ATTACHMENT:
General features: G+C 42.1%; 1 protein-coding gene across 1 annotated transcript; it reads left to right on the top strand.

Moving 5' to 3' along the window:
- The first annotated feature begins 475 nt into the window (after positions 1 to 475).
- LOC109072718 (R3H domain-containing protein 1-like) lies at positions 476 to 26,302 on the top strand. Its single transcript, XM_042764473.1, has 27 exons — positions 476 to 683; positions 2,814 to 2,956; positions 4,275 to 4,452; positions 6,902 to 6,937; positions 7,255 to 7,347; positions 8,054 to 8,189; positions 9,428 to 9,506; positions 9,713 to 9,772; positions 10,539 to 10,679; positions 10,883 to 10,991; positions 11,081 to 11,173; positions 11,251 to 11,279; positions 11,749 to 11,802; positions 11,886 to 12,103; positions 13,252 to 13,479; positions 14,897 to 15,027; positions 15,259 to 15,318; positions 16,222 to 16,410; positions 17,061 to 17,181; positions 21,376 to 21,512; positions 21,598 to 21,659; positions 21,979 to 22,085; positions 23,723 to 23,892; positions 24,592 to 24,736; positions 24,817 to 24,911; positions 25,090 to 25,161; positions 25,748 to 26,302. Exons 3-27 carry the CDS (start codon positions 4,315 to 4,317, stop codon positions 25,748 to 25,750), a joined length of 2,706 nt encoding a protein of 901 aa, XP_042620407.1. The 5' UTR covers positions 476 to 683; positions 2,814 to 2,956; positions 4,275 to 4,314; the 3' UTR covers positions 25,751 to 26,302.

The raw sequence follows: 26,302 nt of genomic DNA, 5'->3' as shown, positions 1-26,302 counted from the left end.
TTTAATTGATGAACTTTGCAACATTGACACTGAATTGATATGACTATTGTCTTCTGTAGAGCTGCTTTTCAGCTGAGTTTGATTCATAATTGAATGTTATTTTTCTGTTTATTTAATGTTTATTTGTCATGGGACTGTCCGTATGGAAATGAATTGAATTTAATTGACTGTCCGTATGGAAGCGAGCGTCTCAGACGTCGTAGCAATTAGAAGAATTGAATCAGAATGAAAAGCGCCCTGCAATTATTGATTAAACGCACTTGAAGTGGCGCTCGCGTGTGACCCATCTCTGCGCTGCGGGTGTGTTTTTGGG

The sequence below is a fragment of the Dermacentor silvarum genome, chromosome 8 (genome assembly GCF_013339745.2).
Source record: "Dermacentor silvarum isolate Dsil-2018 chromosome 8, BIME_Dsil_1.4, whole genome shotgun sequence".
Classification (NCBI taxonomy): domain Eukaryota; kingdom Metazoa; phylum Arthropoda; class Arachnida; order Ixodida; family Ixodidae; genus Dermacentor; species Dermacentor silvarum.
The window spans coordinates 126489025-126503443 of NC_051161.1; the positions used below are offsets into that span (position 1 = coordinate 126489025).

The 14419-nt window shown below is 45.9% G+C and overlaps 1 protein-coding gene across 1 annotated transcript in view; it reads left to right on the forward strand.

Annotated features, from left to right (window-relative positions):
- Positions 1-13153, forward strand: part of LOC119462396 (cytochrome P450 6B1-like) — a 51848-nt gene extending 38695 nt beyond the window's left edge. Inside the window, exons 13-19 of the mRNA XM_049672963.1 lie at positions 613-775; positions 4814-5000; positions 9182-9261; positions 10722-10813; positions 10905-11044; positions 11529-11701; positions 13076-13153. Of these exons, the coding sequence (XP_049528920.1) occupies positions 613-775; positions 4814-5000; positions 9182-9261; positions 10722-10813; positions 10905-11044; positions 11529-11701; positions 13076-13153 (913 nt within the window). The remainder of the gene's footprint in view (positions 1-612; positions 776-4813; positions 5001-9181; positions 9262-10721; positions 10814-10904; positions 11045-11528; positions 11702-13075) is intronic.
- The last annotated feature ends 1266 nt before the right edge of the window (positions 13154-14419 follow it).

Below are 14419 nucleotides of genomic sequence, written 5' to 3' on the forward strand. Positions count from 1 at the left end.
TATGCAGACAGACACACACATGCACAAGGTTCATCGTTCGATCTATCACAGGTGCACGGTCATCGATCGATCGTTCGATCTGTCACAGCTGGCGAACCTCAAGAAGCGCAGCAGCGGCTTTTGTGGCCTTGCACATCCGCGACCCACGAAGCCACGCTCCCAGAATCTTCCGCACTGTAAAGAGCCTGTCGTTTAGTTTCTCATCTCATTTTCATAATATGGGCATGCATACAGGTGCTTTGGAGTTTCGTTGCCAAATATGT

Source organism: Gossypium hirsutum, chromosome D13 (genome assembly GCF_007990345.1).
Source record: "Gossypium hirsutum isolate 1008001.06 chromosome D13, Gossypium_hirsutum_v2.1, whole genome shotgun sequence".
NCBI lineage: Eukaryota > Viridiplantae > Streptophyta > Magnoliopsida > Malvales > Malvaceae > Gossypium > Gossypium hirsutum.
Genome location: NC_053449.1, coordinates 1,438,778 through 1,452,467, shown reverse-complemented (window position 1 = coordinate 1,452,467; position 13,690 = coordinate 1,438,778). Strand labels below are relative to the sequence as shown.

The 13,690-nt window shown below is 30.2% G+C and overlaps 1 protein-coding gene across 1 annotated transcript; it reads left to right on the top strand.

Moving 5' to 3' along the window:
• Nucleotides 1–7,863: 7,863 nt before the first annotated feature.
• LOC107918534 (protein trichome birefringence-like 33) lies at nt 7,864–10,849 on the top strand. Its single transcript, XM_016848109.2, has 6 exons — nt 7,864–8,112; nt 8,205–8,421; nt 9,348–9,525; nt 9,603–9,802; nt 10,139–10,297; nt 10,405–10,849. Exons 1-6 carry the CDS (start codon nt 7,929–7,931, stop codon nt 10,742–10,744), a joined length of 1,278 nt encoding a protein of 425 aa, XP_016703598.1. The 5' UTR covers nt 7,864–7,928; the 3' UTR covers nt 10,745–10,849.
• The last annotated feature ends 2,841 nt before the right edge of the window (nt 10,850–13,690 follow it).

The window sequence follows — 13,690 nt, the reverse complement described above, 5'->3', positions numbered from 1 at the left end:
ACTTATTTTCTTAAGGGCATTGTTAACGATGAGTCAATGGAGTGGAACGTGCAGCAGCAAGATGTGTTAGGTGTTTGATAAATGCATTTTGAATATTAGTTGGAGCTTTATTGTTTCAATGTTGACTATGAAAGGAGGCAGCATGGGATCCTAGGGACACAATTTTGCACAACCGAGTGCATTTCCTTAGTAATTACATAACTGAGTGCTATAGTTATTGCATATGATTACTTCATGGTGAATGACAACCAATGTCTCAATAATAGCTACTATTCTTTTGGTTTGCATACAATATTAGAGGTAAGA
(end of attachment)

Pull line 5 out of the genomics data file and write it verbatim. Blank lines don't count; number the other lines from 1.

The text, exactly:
The raw sequence follows: 26,302 nt of genomic DNA, 5'->3' as shown, positions 1-26,302 counted from the left end.